At 0 minutes it was time for flame out. I turned on the water for the chiller and let the cooling process begin. Now here’s where I differ from some people. I do a 2 stage chill. The first stage is 212F –115F, this is all tap water. Now in order to get the most cooling for my tap water I do have it barely running so it’s not gushing out the other side. Slower moving water has a better chance of doing it’s heat exchange thing and the temp drop faster. Once we hit 115F I added 16lbs of ice to a cooler, fill it with water and connect my immersion chiller to a pond pump in the bottom of the cooler. the exit water goes back into the cooler. This recirculates until I reach pitching temps. Why waste water if you don’t have to? The reason for waiting till I reach 115F is so the ice doesn’t all melt in the first 5 minutes of cooling.
While waiting for the wort to cool I clean and sanitize a carboy using my Carboy Cleaner and Starsan. Once I reached pitching temps I transferred the wort to the carboy and added the yeast. During the transfer to the carboy the wort get aerated pretty well (I pour the wort into a big funnel and it drops into the carboy). As always I fitted a blow off tube (good thing too since after 12 hours it was blowing lots of foam). Starters are always a good thing and for a big beer like this it is a requirement. I had signs of fermentation within 4 hours and by 12 it looked like this.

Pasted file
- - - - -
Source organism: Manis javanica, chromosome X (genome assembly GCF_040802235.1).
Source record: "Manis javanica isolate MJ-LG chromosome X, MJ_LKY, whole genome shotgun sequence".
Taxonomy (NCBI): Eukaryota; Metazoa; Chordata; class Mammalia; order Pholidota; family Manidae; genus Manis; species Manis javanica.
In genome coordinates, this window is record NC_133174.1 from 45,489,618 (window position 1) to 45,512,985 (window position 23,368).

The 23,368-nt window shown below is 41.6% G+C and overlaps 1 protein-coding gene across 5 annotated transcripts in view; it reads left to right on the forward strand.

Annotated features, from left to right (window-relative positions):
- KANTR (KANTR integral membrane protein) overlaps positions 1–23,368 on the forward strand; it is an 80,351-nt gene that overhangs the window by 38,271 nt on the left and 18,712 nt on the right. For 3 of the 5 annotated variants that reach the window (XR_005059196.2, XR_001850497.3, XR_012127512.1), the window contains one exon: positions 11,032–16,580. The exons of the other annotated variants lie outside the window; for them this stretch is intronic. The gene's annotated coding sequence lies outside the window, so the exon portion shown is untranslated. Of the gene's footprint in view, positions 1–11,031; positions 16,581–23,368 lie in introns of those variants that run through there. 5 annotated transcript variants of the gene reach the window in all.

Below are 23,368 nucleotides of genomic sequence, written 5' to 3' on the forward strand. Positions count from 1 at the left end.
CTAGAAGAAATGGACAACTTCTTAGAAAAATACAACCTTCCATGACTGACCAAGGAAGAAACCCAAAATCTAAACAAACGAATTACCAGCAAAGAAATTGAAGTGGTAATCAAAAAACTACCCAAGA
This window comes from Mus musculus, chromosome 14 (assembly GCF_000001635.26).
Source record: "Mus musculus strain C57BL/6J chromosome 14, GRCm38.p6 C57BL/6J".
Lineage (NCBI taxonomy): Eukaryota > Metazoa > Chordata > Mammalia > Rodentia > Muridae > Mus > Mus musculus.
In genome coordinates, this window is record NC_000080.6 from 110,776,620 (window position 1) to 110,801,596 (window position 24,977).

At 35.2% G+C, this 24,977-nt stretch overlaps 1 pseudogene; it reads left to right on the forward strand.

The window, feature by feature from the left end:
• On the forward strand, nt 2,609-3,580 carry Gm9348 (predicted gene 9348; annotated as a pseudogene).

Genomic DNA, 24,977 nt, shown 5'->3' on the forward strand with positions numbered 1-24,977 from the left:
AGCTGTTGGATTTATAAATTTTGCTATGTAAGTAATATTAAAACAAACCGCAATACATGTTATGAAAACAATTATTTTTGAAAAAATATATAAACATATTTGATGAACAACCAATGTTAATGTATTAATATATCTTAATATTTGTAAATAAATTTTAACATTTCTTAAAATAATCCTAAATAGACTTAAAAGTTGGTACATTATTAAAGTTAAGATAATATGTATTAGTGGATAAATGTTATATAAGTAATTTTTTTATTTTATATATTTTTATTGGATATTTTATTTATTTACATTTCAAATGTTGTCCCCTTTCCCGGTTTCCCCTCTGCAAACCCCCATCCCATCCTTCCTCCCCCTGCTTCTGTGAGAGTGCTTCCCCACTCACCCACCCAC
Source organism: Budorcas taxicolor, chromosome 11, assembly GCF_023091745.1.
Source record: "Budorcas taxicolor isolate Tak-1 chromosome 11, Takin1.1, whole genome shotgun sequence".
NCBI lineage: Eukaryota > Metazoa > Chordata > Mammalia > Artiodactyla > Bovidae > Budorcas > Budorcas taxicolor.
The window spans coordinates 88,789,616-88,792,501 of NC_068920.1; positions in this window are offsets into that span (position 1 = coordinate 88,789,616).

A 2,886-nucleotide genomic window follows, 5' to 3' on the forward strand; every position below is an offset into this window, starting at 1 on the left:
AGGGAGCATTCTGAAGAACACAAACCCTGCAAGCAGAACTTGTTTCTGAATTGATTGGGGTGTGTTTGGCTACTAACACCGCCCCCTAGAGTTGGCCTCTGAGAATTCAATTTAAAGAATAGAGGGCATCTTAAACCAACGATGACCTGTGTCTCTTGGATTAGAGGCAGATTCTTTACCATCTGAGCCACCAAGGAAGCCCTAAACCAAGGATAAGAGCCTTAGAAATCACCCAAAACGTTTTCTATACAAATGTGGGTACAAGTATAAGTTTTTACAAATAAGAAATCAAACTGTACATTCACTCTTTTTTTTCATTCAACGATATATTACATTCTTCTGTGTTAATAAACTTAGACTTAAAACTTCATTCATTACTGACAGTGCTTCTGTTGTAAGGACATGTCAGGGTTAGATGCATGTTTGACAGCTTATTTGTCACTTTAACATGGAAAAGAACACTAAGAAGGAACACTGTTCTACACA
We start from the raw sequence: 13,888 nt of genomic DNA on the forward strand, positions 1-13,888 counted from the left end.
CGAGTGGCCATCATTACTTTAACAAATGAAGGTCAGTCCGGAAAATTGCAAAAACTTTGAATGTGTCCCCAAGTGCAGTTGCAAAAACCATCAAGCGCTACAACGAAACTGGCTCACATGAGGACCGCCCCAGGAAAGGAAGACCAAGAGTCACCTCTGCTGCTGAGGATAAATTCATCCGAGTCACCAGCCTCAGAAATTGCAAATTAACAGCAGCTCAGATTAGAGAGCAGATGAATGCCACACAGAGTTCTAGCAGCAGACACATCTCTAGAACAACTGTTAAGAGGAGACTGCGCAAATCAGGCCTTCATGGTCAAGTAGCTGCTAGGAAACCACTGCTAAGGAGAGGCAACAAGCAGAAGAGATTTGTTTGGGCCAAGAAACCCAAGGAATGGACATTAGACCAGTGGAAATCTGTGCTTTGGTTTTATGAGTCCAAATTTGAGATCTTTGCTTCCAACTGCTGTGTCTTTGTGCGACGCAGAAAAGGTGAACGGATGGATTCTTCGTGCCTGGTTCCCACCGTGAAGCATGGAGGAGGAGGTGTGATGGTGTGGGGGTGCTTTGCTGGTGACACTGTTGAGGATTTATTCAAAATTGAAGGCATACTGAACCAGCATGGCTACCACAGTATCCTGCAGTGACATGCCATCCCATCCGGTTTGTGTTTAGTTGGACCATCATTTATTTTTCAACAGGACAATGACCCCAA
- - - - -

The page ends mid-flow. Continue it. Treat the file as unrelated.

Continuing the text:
There’s part 2. When the fermentation is complete I’ll move on to part 3 (there’s that number three again) which will be bottling in Belgian bottles complete with corks and cages. Until then if you have ANY questions, please feel free to ask.